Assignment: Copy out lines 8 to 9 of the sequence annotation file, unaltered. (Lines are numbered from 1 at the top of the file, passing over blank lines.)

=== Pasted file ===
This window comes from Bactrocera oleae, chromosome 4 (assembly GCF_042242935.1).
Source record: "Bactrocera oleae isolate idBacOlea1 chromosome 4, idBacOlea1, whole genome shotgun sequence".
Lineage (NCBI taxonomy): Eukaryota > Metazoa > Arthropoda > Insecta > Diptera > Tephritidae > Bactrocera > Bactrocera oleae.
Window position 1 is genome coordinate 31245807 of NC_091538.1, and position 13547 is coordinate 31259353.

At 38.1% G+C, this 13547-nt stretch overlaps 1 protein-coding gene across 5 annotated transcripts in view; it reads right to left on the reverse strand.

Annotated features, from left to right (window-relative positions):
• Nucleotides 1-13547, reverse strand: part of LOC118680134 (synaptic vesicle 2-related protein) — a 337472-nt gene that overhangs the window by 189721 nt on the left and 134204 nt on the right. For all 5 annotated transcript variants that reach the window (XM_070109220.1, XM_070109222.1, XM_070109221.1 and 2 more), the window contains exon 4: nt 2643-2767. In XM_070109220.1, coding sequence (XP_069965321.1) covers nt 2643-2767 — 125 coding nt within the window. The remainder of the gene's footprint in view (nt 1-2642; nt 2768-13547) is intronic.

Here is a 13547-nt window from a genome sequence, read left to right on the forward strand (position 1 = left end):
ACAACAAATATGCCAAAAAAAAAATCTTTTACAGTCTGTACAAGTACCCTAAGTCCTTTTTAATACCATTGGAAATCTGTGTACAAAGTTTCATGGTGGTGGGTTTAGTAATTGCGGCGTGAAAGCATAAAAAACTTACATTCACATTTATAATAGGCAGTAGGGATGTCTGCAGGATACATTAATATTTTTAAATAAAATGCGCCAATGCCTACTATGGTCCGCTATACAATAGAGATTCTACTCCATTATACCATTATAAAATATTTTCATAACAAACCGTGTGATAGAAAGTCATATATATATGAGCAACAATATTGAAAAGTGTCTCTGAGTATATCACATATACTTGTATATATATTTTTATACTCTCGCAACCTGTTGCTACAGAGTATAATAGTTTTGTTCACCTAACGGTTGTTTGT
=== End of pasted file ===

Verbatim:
Here is a 13547-nt window from a genome sequence, read left to right on the forward strand (position 1 = left end):
ACAACAAATATGCCAAAAAAAAAATCTTTTACAGTCTGTACAAGTACCCTAAGTCCTTTTTAATACCATTGGAAATCTGTGTACAAAGTTTCATGGTGGTGGGTTTAGTAATTGCGGCGTGAAAGCATAAAAAACTTACATTCACATTTATAATAGGCAGTAGGGATGTCTGCAGGATACATTAATATTTTTAAATAAAATGCGCCAATGCCTACTATGGTCCGCTATACAATAGAGATTCTACTCCATTATACCATTATAAAATATTTTCATAACAAACCGTGTGATAGAAAGTCATATATATATGAGCAACAATATTGAAAAGTGTCTCTGAGTATATCACATATACTTGTATATATATTTTTATACTCTCGCAACCTGTTGCTACAGAGTATAATAGTTTTGTTCACCTAACGGTTGTTTGT